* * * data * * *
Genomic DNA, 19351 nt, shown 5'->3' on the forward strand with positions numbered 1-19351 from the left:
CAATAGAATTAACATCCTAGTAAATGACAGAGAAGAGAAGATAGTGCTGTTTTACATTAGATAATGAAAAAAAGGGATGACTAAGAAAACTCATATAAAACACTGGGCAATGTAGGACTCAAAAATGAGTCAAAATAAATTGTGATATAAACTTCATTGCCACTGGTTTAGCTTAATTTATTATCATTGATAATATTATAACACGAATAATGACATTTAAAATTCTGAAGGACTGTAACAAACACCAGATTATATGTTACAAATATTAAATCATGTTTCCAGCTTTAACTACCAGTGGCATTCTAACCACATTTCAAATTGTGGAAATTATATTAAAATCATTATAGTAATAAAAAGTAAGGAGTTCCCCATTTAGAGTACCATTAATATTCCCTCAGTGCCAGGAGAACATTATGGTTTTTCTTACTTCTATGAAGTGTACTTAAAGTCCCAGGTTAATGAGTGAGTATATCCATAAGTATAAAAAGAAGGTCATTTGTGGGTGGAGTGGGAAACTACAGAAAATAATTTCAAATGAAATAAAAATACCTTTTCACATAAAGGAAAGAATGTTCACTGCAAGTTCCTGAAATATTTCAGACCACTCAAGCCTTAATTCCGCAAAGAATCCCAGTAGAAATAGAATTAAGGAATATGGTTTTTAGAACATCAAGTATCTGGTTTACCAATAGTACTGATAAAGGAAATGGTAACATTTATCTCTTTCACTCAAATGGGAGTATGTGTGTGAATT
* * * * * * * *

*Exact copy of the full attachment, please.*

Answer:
Genomic DNA, 19351 nt, shown 5'->3' on the forward strand with positions numbered 1-19351 from the left:
CAATAGAATTAACATCCTAGTAAATGACAGAGAAGAGAAGATAGTGCTGTTTTACATTAGATAATGAAAAAAAGGGATGACTAAGAAAACTCATATAAAACACTGGGCAATGTAGGACTCAAAAATGAGTCAAAATAAATTGTGATATAAACTTCATTGCCACTGGTTTAGCTTAATTTATTATCATTGATAATATTATAACACGAATAATGACATTTAAAATTCTGAAGGACTGTAACAAACACCAGATTATATGTTACAAATATTAAATCATGTTTCCAGCTTTAACTACCAGTGGCATTCTAACCACATTTCAAATTGTGGAAATTATATTAAAATCATTATAGTAATAAAAAGTAAGGAGTTCCCCATTTAGAGTACCATTAATATTCCCTCAGTGCCAGGAGAACATTATGGTTTTTCTTACTTCTATGAAGTGTACTTAAAGTCCCAGGTTAATGAGTGAGTATATCCATAAGTATAAAAAGAAGGTCATTTGTGGGTGGAGTGGGAAACTACAGAAAATAATTTCAAATGAAATAAAAATACCTTTTCACATAAAGGAAAGAATGTTCACTGCAAGTTCCTGAAATATTTCAGACCACTCAAGCCTTAATTCCGCAAAGAATCCCAGTAGAAATAGAATTAAGGAATATGGTTTTTAGAACATCAAGTATCTGGTTTACCAATAGTACTGATAAAGGAAATGGTAACATTTATCTCTTTCACTCAAATGGGAGTATGTGTGTGAATT